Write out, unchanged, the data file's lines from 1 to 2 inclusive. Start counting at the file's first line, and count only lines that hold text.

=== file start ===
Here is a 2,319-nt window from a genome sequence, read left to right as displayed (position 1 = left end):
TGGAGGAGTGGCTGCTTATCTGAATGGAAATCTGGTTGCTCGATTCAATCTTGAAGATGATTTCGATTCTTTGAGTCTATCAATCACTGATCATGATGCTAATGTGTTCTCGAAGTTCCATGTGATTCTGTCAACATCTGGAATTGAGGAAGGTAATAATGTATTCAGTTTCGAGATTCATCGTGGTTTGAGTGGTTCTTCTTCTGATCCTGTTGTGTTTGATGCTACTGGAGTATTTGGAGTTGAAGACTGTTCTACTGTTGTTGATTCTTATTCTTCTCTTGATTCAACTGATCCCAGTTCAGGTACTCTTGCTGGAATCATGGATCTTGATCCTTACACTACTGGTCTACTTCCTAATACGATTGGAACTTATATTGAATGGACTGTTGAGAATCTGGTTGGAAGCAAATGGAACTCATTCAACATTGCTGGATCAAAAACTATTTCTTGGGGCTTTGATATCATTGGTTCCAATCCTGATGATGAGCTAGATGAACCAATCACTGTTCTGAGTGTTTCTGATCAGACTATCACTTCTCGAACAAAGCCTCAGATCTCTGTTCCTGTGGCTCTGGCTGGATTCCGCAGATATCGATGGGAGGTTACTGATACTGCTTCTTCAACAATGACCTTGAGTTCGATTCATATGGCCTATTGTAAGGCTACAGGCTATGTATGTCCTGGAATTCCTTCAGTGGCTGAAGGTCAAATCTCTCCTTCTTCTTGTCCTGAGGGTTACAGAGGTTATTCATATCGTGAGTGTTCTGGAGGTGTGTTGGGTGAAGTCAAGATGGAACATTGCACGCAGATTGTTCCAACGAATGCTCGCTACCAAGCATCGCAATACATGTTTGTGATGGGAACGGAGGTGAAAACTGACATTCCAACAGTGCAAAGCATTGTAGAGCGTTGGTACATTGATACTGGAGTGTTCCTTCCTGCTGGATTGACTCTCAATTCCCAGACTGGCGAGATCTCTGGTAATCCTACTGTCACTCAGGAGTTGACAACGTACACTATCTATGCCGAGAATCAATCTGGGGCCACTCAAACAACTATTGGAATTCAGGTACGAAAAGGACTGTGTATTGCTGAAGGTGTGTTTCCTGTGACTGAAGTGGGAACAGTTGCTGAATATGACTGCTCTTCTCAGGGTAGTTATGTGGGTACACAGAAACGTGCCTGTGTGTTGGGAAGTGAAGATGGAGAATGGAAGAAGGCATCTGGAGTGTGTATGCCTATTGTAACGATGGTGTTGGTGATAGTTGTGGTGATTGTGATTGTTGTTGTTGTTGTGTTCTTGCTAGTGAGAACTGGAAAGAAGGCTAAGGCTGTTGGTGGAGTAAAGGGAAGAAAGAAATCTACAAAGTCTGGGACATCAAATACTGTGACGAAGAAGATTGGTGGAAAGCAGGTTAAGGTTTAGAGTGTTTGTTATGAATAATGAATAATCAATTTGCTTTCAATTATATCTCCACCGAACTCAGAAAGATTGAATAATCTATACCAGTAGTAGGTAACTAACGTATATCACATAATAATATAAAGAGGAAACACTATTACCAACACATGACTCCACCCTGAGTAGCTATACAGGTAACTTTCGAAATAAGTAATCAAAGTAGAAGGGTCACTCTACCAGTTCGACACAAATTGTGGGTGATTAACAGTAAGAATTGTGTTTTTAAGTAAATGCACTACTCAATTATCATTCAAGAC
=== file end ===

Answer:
Here is a 2,319-nt window from a genome sequence, read left to right as displayed (position 1 = left end):
TGGAGGAGTGGCTGCTTATCTGAATGGAAATCTGGTTGCTCGATTCAATCTTGAAGATGATTTCGATTCTTTGAGTCTATCAATCACTGATCATGATGCTAATGTGTTCTCGAAGTTCCATGTGATTCTGTCAACATCTGGAATTGAGGAAGGTAATAATGTATTCAGTTTCGAGATTCATCGTGGTTTGAGTGGTTCTTCTTCTGATCCTGTTGTGTTTGATGCTACTGGAGTATTTGGAGTTGAAGACTGTTCTACTGTTGTTGATTCTTATTCTTCTCTTGATTCAACTGATCCCAGTTCAGGTACTCTTGCTGGAATCATGGATCTTGATCCTTACACTACTGGTCTACTTCCTAATACGATTGGAACTTATATTGAATGGACTGTTGAGAATCTGGTTGGAAGCAAATGGAACTCATTCAACATTGCTGGATCAAAAACTATTTCTTGGGGCTTTGATATCATTGGTTCCAATCCTGATGATGAGCTAGATGAACCAATCACTGTTCTGAGTGTTTCTGATCAGACTATCACTTCTCGAACAAAGCCTCAGATCTCTGTTCCTGTGGCTCTGGCTGGATTCCGCAGATATCGATGGGAGGTTACTGATACTGCTTCTTCAACAATGACCTTGAGTTCGATTCATATGGCCTATTGTAAGGCTACAGGCTATGTATGTCCTGGAATTCCTTCAGTGGCTGAAGGTCAAATCTCTCCTTCTTCTTGTCCTGAGGGTTACAGAGGTTATTCATATCGTGAGTGTTCTGGAGGTGTGTTGGGTGAAGTCAAGATGGAACATTGCACGCAGATTGTTCCAACGAATGCTCGCTACCAAGCATCGCAATACATGTTTGTGATGGGAACGGAGGTGAAAACTGACATTCCAACAGTGCAAAGCATTGTAGAGCGTTGGTACATTGATACTGGAGTGTTCCTTCCTGCTGGATTGACTCTCAATTCCCAGACTGGCGAGATCTCTGGTAATCCTACTGTCACTCAGGAGTTGACAACGTACACTATCTATGCCGAGAATCAATCTGGGGCCACTCAAACAACTATTGGAATTCAGGTACGAAAAGGACTGTGTATTGCTGAAGGTGTGTTTCCTGTGACTGAAGTGGGAACAGTTGCTGAATATGACTGCTCTTCTCAGGGTAGTTATGTGGGTACACAGAAACGTGCCTGTGTGTTGGGAAGTGAAGATGGAGAATGGAAGAAGGCATCTGGAGTGTGTATGCCTATTGTAACGATGGTGTTGGTGATAGTTGTGGTGATTGTGATTGTTGTTGTTGTTGTGTTCTTGCTAGTGAGAACTGGAAAGAAGGCTAAGGCTGTTGGTGGAGTAAAGGGAAGAAAGAAATCTACAAAGTCTGGGACATCAAATACTGTGACGAAGAAGATTGGTGGAAAGCAGGTTAAGGTTTAGAGTGTTTGTTATGAATAATGAATAATCAATTTGCTTTCAATTATATCTCCACCGAACTCAGAAAGATTGAATAATCTATACCAGTAGTAGGTAACTAACGTATATCACATAATAATATAAAGAGGAAACACTATTACCAACACATGACTCCACCCTGAGTAGCTATACAGGTAACTTTCGAAATAAGTAATCAAAGTAGAAGGGTCACTCTACCAGTTCGACACAAATTGTGGGTGATTAACAGTAAGAATTGTGTTTTTAAGTAAATGCACTACTCAATTATCATTCAAGAC